Path-preference cellular-automaton model for traffic flow through transit points and its application to the transcription process in human cells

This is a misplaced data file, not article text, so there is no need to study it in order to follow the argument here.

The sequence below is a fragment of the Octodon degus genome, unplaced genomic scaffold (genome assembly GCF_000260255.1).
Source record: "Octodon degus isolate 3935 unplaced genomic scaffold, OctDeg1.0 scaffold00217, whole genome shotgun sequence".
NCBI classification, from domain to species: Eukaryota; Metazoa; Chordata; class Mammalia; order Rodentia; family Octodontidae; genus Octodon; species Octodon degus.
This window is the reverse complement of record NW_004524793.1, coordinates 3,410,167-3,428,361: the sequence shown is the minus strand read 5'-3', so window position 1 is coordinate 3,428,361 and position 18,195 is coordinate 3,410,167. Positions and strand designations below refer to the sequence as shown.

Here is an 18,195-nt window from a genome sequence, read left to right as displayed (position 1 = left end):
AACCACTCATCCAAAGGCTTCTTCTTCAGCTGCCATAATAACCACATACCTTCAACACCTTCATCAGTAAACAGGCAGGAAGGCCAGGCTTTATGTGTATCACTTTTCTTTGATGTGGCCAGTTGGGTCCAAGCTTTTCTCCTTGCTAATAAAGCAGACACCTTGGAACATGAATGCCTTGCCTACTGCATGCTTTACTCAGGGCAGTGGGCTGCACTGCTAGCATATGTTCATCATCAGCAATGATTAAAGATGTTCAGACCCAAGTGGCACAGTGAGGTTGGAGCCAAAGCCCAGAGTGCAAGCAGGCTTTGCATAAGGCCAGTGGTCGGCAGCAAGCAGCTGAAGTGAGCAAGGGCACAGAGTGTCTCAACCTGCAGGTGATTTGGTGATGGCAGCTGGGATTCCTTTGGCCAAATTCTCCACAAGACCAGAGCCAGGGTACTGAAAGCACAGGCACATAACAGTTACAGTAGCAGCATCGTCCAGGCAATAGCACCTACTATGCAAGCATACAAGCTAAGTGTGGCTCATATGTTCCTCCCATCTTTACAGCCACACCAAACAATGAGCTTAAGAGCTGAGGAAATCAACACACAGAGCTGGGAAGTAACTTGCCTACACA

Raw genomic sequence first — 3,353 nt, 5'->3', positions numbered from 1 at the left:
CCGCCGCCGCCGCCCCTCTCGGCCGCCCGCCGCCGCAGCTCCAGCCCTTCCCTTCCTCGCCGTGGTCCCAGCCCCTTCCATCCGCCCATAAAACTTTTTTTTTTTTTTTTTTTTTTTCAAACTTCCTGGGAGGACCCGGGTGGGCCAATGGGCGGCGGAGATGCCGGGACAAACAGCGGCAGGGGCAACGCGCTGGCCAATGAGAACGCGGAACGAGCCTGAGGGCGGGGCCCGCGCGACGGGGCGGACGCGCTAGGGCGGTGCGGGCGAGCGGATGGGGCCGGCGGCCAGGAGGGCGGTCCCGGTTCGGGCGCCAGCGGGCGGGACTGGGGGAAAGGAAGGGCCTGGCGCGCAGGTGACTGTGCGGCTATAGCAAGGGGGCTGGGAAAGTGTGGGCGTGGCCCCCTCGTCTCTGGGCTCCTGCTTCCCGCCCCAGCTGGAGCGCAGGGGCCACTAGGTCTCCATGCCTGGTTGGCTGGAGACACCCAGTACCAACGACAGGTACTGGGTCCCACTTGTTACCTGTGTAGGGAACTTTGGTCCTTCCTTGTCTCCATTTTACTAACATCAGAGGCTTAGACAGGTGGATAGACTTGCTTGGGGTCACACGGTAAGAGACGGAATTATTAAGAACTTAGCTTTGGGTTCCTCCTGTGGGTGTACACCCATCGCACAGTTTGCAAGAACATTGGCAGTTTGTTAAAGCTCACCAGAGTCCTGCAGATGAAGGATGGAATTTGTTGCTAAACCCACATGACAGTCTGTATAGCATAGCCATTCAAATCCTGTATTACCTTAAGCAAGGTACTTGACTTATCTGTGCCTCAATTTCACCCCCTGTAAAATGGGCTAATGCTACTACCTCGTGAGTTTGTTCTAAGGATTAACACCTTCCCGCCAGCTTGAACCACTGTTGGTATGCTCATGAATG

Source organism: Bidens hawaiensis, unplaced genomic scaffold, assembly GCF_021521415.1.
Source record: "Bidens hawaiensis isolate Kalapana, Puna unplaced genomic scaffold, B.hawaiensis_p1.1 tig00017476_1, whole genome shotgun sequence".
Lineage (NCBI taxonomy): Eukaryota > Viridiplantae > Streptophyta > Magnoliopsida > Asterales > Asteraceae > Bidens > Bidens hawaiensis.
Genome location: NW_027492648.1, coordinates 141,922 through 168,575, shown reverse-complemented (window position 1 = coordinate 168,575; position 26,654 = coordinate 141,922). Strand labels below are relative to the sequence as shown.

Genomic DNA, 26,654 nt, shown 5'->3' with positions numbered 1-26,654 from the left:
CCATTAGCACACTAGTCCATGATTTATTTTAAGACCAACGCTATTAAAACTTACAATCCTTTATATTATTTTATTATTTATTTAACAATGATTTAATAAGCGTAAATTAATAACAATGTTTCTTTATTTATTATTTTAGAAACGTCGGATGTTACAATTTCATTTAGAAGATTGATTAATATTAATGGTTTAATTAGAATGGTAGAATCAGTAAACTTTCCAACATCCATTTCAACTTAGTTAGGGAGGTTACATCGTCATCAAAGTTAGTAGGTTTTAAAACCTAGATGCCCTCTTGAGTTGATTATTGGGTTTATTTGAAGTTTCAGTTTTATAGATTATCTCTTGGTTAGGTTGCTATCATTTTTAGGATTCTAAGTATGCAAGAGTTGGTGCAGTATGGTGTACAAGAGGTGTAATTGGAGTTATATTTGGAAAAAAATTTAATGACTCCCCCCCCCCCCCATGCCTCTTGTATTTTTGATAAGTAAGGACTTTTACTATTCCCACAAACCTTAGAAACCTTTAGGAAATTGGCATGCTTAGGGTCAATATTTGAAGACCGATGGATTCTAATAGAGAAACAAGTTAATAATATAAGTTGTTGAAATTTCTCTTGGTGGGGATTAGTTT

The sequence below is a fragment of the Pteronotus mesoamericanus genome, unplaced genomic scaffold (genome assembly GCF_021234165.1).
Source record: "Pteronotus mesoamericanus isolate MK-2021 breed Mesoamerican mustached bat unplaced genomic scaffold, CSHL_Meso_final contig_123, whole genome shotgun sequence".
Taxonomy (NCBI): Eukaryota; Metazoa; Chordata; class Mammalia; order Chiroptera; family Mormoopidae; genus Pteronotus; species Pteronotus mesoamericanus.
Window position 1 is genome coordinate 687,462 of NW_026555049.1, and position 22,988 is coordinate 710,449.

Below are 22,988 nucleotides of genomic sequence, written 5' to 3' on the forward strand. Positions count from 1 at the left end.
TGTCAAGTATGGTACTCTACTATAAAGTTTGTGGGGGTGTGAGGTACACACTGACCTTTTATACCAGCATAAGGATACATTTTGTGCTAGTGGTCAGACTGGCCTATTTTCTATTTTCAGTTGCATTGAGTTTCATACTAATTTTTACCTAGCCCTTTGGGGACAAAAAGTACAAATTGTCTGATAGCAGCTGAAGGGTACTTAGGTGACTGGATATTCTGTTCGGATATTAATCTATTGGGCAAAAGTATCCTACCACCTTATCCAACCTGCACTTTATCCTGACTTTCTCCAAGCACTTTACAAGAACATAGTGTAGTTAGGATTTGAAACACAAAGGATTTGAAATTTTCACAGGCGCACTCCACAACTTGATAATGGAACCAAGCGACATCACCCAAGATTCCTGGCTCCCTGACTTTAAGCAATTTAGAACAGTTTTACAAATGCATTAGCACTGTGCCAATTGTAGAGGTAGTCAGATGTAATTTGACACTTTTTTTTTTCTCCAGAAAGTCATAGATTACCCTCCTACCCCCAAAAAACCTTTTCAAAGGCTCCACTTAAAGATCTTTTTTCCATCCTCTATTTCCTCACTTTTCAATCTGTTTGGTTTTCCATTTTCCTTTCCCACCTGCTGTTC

We all use path routing everyday as we take shortcuts to avoid traffic jams, or by using faster traffic means. Previous models of traffic flow of RNA polymerase II (RNAPII) during transcription, however, were restricted to one dimension along the DNA template. Here we report the modeling and application of traffic flow in transcription that allows preferential paths of different dimensions only restricted to visit some transit points, as previously introduced between the 5′ and 3′ end of the gene. According to its position, an RNAPII protein molecule prefers paths obeying two types of time-evolution rules. One is an asymmetric simple exclusion process (ASEP) along DNA, and the other is a three-dimensional jump between transit points in DNA where RNAPIIs are staying. Simulations based on our model, and comparison experimental results, reveal how RNAPII molecules are distributed at the DNA-loop-formation-related protein binding sites as well as CTCF insulator proteins (or exons). As time passes after the stimulation, the RNAPII density at these sites becomes higher. Apparent far-distance jumps in one dimension are realized by short-range three-dimensional jumps between DNA loops. We confirm the above conjecture by applying our model calculation to the SAMD4A gene by comparing the experimental results. Our probabilistic model provides possible scenarios for assembling RNAPII molecules into transcription factories, where RNAPII and related proteins cooperatively transcribe DNA.